L’elu

Nicolas Sarkozy, a man hated in the particular circles of French culture I frequented while abroad, was elected to the presidency yesterday. I am not typically a political person, but when one is in France, one can’t really help becoming political. When politics stop your trains and blockade your schools, you start, at the very least, whining about them. So, oddly enough, I have a political cartoon sketched by me in my 2005 journal of this fellow who has just been elected, but it would not be in good taste to scan it.

I got an e-mail today from my friend Pierre on the subject of the newly-elected. Pierre, like the opinionated semi-retired adventurer he is, did not mince words:

“Les Français ont cessé d’accepter de mourir pour leurs idées il y a plus 1/2 siecle
Les Français ont cessé d’accepter de travailler il y a plus de 1/4 de siecle.
Les Français ont cessés de se sentir Français et fier de l’être.
(mais restent juste arrogants du passé)
Sarko parle mais c’est tout…

Il n’y a plus de France et il n’y aura jamais d’Europe : tout est mort.
comme il n’y a plus de grandeur grecque, ni Romaine, …. les civilisations
naissent et meurent et le petit Sarko est juste une caricature.”

We will work, he says, or, rather, the neighbors will work, and thus no one will do anything, except riot in the streets when they see the fruits of their labor. France is no more: the French stopped dying for their ideals half a century ago, stopped working a quarter of a century ago; stopped being the sort of patriots that made them French, and were proud to do so. France is no more, and Europe will never be. All is dead, just as Greece and Rome is dead. Civilizations are born, and die, and Sarkozy is only a caricature.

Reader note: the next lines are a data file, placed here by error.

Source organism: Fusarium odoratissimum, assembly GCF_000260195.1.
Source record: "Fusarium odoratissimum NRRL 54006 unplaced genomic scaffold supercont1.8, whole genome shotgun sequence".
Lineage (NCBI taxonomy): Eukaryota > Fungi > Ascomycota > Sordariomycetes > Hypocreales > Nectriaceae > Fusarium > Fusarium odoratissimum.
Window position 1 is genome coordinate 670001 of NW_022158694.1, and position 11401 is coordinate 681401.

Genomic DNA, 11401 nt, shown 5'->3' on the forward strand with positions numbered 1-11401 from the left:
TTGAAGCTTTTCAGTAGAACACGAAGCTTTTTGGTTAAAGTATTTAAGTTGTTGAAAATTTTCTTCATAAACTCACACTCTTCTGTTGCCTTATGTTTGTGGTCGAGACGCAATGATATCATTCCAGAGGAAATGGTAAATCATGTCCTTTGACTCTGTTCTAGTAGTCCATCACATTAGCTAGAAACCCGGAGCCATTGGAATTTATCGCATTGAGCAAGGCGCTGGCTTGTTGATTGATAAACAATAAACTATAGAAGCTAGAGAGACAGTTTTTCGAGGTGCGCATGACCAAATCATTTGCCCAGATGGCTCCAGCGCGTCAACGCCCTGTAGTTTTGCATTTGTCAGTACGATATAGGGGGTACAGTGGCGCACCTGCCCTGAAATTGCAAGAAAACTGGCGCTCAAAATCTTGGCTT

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3 thoughts on “L’elu

  1. Misère de l’homme sans Dieu.
    Félicité de l’homme avec Dieu.

    Autrement:
    Que la nature est corrompue. Par la nature même.
    Qu’il y a un réparateur. Par l’Écriture.

    -Pascal, Pensées, 060

  2. Yes, but what do you think about Sarkozy?

    I’m rather pleased he won, as I see it as evidence that France is finally refusing to wallow in its ridiculous welfare state, having seen at last the impossibility of getting something from nothing. Of course, I say that as a fan of Hayek and Burke, so I’m already biased.

    Additionally, he has united the right in France in a way that does not depend on the Communists and unions, a la de Gaulle, and that finally marginalizes that perfide le Pen, while remaining realistic about assimilation and immigration. I have real hopes for France now. Your correspondent states that is takes a long time to change people (I think, my French is ghastly) and he’s right (and it’s a good thing), but there no time to start change, positive change, like the present.

  3. Je suis Batman.” That’s the extent of my French knowledge 🙂 I’d like to think my knowledge of the country itself is slightly broader, thanks to AP Government.

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